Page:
Parkinson's disease

Parkinson's UK and Parkinson's disease nurses

When anyone learns that they have Parkinson’s and they begin to look for information about it, their first port of call is likely to be Parkinson’s UK. Almost all the people we interviewed had used Parkinson’s UK at some time. Many had joined, though some had chosen not to attend any of the meetings. Members get the quarterly journal with up-to-date information, and can participate in activities of the society's local branches, support groups and special interest groups. Information is freely available on the Parkinson’s UK website, and a DVD is available for newly diagnosed people, it can also be viewed online.

Many people found the Parkinson's UK helpline useful. Fiona used it during the early years of her husband’s illness. At this time she felt that she should not rely on her friends for unlimited support, their GP had little specialist knowledge of Parkinson’s and there was a 6-month gap between hospital appointments.

The services for people diagnosed with Parkinson’s varies widely across the country and the organisation supports people trying to set up groups in their local area.
Specialist Parkinson’s nurses are usually attached to specialist departments of neurology where they work together with the neurological team. They may also be attached to departments of Geriatrics which often follow up older patients with PD. Some PD nurses are attached to GP practices where one or more GPs has a special interest in Parkinson’s disease. For many people they are a very important source of professional support. They gave advice on lifestyle, medication, local support groups and general day to day support. Many found their Parkinson's nurse friendly and easy to access. In some areas funding for a specialist Parkinson’s nurse does not exist, which troubled many people. There was a Parkinson’s disease nurse at the hospital Fiona’s husband attended but he could not be referred to her because they lived in a different Health authority area. Others, aware of this problem had worked hard, often with help from the Parkinson’s UK to persuade their authority to employ a specialist nurse. In some areas one was shared between two health authorities, and this made it more difficult to access her.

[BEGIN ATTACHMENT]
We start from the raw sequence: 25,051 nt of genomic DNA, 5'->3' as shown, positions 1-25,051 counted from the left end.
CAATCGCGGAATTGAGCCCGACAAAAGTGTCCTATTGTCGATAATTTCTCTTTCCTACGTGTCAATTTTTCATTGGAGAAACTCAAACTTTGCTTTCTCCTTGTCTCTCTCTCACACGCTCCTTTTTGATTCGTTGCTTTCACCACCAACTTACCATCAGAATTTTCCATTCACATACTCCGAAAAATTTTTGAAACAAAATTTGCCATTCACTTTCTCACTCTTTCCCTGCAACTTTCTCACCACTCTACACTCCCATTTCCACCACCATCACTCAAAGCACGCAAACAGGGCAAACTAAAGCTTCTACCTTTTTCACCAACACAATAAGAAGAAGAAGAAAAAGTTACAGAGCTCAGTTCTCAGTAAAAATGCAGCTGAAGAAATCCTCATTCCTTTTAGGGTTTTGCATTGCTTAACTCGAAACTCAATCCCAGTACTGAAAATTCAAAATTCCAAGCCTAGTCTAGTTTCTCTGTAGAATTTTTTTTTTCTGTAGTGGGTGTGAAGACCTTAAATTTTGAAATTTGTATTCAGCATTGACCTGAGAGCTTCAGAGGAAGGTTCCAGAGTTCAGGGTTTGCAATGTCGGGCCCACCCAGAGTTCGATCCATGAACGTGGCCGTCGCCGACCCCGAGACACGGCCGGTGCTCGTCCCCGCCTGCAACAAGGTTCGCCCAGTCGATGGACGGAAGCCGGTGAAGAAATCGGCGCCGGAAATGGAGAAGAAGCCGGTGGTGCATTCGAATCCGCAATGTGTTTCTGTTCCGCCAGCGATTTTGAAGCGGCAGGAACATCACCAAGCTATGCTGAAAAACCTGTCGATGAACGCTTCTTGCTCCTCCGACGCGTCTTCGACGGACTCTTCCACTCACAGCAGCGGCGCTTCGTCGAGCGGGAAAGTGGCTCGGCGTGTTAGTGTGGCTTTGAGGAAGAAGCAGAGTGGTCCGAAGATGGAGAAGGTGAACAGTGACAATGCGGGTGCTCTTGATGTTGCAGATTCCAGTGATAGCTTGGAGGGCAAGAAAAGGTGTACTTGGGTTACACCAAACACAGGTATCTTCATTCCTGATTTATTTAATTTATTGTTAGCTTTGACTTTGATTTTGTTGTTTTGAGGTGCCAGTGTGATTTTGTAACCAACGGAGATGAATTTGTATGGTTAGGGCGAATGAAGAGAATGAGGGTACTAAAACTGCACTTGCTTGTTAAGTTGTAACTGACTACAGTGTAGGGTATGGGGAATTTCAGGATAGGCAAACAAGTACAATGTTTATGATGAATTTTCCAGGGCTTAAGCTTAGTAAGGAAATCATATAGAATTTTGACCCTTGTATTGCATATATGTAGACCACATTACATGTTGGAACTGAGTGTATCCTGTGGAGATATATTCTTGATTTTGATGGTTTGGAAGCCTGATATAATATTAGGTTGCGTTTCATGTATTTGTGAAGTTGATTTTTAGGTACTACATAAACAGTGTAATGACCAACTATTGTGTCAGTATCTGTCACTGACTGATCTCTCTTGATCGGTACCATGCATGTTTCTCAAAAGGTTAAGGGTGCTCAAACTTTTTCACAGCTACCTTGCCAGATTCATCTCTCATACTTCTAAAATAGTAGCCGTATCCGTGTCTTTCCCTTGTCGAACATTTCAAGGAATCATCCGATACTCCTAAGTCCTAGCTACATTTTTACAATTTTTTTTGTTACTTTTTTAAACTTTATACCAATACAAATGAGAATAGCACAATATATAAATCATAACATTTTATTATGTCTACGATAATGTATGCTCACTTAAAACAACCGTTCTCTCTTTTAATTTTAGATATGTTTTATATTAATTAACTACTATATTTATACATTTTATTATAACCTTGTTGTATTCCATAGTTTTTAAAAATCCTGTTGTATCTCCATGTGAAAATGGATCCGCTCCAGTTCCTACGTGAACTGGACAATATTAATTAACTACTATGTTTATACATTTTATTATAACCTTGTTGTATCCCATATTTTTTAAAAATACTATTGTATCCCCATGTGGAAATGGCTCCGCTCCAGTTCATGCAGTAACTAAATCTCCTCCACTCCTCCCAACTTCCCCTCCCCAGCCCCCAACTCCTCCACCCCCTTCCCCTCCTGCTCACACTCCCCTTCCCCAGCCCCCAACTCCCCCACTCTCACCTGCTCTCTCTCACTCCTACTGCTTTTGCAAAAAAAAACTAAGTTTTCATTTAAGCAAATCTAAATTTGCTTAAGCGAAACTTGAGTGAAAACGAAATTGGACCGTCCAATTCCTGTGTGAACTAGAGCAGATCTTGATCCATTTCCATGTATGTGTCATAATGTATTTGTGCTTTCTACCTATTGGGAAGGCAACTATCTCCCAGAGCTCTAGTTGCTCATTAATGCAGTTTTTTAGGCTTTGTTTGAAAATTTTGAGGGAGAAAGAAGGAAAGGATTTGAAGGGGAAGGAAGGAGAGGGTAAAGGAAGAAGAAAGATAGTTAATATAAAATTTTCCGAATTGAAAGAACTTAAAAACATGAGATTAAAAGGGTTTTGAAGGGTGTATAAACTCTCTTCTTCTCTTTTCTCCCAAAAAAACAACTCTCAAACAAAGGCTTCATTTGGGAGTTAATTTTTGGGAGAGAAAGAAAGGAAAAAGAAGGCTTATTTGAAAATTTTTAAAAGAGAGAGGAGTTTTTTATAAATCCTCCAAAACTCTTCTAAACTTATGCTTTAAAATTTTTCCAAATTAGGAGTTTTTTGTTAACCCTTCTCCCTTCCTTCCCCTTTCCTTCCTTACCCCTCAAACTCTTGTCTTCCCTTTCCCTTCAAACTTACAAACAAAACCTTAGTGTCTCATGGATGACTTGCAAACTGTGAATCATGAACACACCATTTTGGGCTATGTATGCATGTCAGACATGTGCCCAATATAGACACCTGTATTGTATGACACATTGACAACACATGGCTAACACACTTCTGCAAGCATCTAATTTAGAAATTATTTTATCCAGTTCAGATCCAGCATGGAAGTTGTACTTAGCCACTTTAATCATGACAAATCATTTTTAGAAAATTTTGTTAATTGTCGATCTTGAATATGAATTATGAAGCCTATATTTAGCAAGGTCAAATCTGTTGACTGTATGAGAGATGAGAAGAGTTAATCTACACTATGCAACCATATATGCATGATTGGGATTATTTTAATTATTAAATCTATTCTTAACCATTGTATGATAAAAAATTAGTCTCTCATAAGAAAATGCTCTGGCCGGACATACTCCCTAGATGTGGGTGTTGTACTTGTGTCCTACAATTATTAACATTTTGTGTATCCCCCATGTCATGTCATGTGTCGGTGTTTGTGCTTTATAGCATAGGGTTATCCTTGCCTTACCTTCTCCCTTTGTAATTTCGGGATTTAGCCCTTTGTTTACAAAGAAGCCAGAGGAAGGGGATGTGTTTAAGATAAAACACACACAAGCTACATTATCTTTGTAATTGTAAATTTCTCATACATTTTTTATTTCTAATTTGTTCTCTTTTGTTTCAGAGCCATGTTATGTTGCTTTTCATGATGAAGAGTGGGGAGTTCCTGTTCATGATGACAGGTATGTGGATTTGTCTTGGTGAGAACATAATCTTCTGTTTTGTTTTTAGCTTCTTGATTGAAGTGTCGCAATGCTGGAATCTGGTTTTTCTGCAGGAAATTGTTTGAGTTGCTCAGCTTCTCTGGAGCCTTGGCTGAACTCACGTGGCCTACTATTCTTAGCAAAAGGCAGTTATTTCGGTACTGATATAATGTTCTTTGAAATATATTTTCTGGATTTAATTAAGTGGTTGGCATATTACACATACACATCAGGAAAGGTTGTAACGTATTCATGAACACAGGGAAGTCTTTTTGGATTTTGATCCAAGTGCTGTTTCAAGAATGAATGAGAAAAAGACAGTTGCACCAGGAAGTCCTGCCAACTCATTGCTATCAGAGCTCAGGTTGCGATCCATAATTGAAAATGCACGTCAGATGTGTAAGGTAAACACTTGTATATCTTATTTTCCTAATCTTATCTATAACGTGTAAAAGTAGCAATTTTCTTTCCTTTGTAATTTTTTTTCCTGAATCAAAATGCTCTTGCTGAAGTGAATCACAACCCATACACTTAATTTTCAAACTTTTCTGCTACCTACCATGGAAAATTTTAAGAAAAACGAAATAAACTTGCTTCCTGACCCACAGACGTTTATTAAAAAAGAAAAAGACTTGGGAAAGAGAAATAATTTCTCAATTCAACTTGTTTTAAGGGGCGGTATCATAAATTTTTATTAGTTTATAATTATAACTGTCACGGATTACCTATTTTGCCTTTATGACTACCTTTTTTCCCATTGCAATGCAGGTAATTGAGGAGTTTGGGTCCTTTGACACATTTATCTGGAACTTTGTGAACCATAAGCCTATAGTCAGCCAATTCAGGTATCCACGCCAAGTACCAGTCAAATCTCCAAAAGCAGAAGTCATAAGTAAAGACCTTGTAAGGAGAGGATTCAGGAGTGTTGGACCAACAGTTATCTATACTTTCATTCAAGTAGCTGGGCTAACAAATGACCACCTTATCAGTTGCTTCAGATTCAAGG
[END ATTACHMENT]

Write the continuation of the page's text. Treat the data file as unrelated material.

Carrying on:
Parkinson’s nurses are nurse practitioners who can give advice on medication needs, make referrals to to health professionals such as speech and language therapists and physiotherapists. They can also give practical advice and counselling on the many problems experienced by people with Parkinson’s. And can advise and train other health and social care professionals. If you have Parkinson's and you're admitted to hospital, the nurse can contact the ward staff to make sure they understand your condition and the importance of you getting your Parkinson's medication on time. Isabelle accepted that her mother was seen only once a year by a consultant and that for more regular monitoring of her condition and her medication it was appropriate for her to be seen by the nurse. When Helen realised that her compulsive gambling might be related to her Parkinson’s she tried to contact her consultant but instead got to see the Parkinson’s nurse. That she could ‘pour her heart out to her’ was an enormous relief, and through her she could get an urgent appointment with the consultant to change her medication.

Many people described their appreciation of the way they can contact a Parkinson’s disease nurse either locally or through Parkinson's UK. Geraldine did point out that this still did not cover all the 24 hours of the day and that sometimes a person living alone could be very alarmed in the middle of the night. She suggested that it might be possible to set up a service, similar to what is available on some helplines, which would use trained people in different parts of the world who could to give advice in an emergency at a time when nurses in this country were in their beds.

Last reviewed May 2017.
Last updated May 2017.

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